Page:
RTF High Simple text format readable on most operating systems which retains some formatting
ODT Medium Limits machine reading
DOC or DOCX Low Limits machine reading and use on non-Microsoft systems
PDF Low Useful for document exchange to preserve formatting, but has limitations for machine reading, character recognition and remixing.

Formatted properly for tabular data

Any tabular data should be published in a CSV file as well as being included as a report. This allows users to analyse the data without having to convert it to an appropriate format. This is especially important for reports in formats such as PDF which restrict access to data and limit the ability for people to share and remix. PDFs should be made accessible or converted to an alternative format whenever possible. Tabular data for publishing should be both:

  • raw – presented in the simplest possible format with a single header row – and
  • clean – using uniform data formatting (eg. Numerical dates, postcodes in every field) with no missing entries, no embedded non-text information, data in every field and as few mistakes as possible.

Obtaining raw, clean data can be a challenge if you’re converting an existing file into a file for uploading as part of a data set. It’s particularly important to look out for elements like merged cells and formulas which can prevent the data from being read.

The examples below show how clean data can be easily compared and combined by a computer, whereas the non-clean data would confuse the system. For example, the use of Fem, Female and F could be processed as separate genders, and the ‘Copyright of Dept. X’ could cause an error in automatic processing of the data

Examples of raw, clean data
Date Age Gender Postcode
20/10/2013 12 M 2580
10/01/2013 - F 1462
02/11/2011 22 M -
12/05/2012 45 F 1464
19/01/2010 75 F 1800
Example of data that is not raw or clean
Copyright of Dept. X
Date Age Gender Postcode
01/20/2013 Fifteen Female Barton
10th Dec 11 15 Fem -
02/11/2011 xx Male 3652
12/05/2012 45* F 1464
* Footnote information

Accompanied by supportive/contextual documentation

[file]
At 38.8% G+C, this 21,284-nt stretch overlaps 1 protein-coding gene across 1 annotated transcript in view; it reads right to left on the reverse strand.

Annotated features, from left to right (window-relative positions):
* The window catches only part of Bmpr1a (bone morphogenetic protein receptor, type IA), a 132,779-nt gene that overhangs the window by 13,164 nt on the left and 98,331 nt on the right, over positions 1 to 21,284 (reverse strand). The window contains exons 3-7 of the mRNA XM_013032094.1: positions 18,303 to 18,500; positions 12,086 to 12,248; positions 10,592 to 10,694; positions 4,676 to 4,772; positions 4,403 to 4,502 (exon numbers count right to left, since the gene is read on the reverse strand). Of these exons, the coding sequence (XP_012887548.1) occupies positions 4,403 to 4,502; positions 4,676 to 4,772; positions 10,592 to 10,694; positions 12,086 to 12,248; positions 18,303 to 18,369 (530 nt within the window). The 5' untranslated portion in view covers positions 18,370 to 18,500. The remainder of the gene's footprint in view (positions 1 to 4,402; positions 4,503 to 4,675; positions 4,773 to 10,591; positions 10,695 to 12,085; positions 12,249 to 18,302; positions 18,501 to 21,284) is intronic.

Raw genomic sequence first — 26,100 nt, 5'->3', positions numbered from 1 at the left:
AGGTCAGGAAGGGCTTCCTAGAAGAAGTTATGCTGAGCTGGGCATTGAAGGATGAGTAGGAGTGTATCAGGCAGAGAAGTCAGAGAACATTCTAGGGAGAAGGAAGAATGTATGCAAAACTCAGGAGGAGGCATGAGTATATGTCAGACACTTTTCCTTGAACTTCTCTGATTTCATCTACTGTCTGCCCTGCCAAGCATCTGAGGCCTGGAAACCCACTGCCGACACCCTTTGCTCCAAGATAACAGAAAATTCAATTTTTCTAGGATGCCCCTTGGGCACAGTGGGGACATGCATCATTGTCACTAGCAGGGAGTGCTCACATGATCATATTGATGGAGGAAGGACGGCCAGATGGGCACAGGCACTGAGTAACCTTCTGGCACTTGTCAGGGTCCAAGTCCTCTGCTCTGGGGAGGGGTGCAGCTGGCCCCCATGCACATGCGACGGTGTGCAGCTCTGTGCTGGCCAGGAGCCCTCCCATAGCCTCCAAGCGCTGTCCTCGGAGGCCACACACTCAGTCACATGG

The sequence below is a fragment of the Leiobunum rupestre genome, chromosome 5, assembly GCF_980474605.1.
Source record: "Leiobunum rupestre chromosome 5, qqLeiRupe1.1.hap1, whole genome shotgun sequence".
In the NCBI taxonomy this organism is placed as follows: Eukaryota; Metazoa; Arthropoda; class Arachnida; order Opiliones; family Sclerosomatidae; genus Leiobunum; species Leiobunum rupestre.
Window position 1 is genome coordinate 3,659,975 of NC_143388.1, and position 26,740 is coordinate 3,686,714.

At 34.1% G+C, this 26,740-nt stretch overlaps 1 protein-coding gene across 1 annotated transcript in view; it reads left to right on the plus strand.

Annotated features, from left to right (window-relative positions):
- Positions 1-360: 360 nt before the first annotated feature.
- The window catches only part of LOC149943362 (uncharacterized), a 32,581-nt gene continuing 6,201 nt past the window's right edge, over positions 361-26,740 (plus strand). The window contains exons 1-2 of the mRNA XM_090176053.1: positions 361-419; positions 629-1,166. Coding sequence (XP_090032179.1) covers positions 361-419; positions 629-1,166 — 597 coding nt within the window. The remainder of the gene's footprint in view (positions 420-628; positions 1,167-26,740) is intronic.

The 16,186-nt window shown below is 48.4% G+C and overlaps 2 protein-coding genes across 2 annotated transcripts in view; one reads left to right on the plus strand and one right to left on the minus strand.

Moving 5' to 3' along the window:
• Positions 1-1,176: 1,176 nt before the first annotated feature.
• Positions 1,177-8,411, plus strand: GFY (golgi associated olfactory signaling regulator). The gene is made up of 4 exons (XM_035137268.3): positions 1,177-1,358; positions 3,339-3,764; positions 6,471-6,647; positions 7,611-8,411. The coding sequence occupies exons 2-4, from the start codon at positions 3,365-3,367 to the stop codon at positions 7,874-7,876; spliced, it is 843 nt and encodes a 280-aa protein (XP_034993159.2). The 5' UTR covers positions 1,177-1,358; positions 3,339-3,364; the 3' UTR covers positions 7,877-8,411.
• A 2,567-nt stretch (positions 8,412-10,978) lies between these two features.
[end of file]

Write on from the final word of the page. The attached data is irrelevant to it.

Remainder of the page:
Supportive documentation, caveats and contextual information should be included in descriptive information about the data set. If the information is extensive, it may also be possible to upload it as an additional resource to the dataset. Please do not put the data into the documentation itself, as it will restrict access to the data. This means the data will become less accessible to users, and will not be able to be picked up by APIs, data visualisation tools or other machine-to-machine processes.

Formatted to be useful

Data should be published with consideration for how it will be most useful. For example, column labels with internal codes like ‘DBQ-12-W’ will be a lot less useful than human-readable labels like ‘Drop Bear Queries 2012 Western Site’.

This is also a consideration when publishing data. For example, a data set on ‘procurement contract data’ with individual files for each year will make it easier for users to locate related data than individual data sets for each year. It will also be easier for data custodians to manage and maintain.

Extra credit

As noted in the Australian Government Web Guide, once the data is ready to publish in an open format, the agency should:

  • prepare appropriate metadata to accompany the dataset to ensure the data is discoverable and meaningful to the public. See intro to metadata for more information.
  • publish the data in an appropriate place, such as the agency website,, or an existing domain-specific collection or catalogue repository. See the where to publish page and the section on using

You should also consider how to refine your approach so that the data (or subsequent releases of equivalent data) remains relevant and useful in future. This could include engaging with stakeholders; assessing how the data was reused; and considering whether the data should be presented in a different format or made accessible in different ways, such as through an application programming interface or API that allows programmers to easily reuse the data.

Where to publish

There are a range of data publishing options available to government organisations based on the jurisdiction and type of data. See below for national data publishing options, or visit the data portals section for more information on state, territory and local data sites, as well as other resources like state globes.


  • The single point of discovery for Federal open data. See What is for more information
  • NationalMap: A spatial visualisation tool for government open data. Users can’t publish information directly to the site, but it draws data from and directly from agencies when relevant. See the NationalMap section for more information
  • FIND: A catalogue of spatial data or services from governments, the private sector and research and education organisations. Published through negotiation with Geoscience Australia. See the FIND section for more information

Intro to metadata

What is metadata?

Metadata is information about data. It describes the content, format, quality, currency and availability of data in a consistent and meaningful way.

Metadata is useful for cataloguing single documents, but is most important for managing a large body of data. This is particularly important for open government data, as people who work with the data may be combining data sets from a wide range sources, both inside and outside of government.